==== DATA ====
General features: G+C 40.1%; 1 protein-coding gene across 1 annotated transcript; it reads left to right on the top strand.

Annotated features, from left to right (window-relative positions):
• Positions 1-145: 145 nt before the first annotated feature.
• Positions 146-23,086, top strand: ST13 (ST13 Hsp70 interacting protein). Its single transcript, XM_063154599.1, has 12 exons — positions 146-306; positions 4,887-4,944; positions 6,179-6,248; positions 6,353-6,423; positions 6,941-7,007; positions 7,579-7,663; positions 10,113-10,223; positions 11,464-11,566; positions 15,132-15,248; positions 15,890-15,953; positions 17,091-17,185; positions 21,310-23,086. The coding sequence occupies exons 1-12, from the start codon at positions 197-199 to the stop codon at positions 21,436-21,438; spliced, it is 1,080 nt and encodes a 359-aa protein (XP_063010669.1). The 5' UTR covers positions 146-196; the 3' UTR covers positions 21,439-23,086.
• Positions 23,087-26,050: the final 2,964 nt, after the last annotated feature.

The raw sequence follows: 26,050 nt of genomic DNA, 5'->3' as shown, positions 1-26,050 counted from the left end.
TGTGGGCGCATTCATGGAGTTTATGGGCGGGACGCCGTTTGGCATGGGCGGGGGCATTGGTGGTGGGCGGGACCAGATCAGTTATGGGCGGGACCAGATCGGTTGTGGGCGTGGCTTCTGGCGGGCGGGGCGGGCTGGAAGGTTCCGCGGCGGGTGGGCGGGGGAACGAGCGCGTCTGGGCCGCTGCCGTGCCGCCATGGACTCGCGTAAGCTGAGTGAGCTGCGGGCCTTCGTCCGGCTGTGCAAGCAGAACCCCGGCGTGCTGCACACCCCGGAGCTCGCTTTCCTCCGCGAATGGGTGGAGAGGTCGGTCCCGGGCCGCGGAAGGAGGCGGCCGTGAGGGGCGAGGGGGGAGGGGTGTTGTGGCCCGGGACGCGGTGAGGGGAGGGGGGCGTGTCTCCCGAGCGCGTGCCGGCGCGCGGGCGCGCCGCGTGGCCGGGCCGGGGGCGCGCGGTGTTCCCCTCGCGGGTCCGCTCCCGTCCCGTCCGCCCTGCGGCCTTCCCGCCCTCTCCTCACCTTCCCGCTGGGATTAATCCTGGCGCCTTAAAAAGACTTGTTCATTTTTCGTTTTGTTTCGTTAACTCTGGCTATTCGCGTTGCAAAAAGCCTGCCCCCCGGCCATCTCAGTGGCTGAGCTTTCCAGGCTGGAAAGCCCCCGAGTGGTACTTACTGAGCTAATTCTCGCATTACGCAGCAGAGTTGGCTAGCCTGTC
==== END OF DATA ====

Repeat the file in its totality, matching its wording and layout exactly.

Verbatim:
General features: G+C 40.1%; 1 protein-coding gene across 1 annotated transcript; it reads left to right on the top strand.

Annotated features, from left to right (window-relative positions):
• Positions 1-145: 145 nt before the first annotated feature.
• Positions 146-23,086, top strand: ST13 (ST13 Hsp70 interacting protein). Its single transcript, XM_063154599.1, has 12 exons — positions 146-306; positions 4,887-4,944; positions 6,179-6,248; positions 6,353-6,423; positions 6,941-7,007; positions 7,579-7,663; positions 10,113-10,223; positions 11,464-11,566; positions 15,132-15,248; positions 15,890-15,953; positions 17,091-17,185; positions 21,310-23,086. The coding sequence occupies exons 1-12, from the start codon at positions 197-199 to the stop codon at positions 21,436-21,438; spliced, it is 1,080 nt and encodes a 359-aa protein (XP_063010669.1). The 5' UTR covers positions 146-196; the 3' UTR covers positions 21,439-23,086.
• Positions 23,087-26,050: the final 2,964 nt, after the last annotated feature.

The raw sequence follows: 26,050 nt of genomic DNA, 5'->3' as shown, positions 1-26,050 counted from the left end.
TGTGGGCGCATTCATGGAGTTTATGGGCGGGACGCCGTTTGGCATGGGCGGGGGCATTGGTGGTGGGCGGGACCAGATCAGTTATGGGCGGGACCAGATCGGTTGTGGGCGTGGCTTCTGGCGGGCGGGGCGGGCTGGAAGGTTCCGCGGCGGGTGGGCGGGGGAACGAGCGCGTCTGGGCCGCTGCCGTGCCGCCATGGACTCGCGTAAGCTGAGTGAGCTGCGGGCCTTCGTCCGGCTGTGCAAGCAGAACCCCGGCGTGCTGCACACCCCGGAGCTCGCTTTCCTCCGCGAATGGGTGGAGAGGTCGGTCCCGGGCCGCGGAAGGAGGCGGCCGTGAGGGGCGAGGGGGGAGGGGTGTTGTGGCCCGGGACGCGGTGAGGGGAGGGGGGCGTGTCTCCCGAGCGCGTGCCGGCGCGCGGGCGCGCCGCGTGGCCGGGCCGGGGGCGCGCGGTGTTCCCCTCGCGGGTCCGCTCCCGTCCCGTCCGCCCTGCGGCCTTCCCGCCCTCTCCTCACCTTCCCGCTGGGATTAATCCTGGCGCCTTAAAAAGACTTGTTCATTTTTCGTTTTGTTTCGTTAACTCTGGCTATTCGCGTTGCAAAAAGCCTGCCCCCCGGCCATCTCAGTGGCTGAGCTTTCCAGGCTGGAAAGCCCCCGAGTGGTACTTACTGAGCTAATTCTCGCATTACGCAGCAGAGTTGGCTAGCCTGTC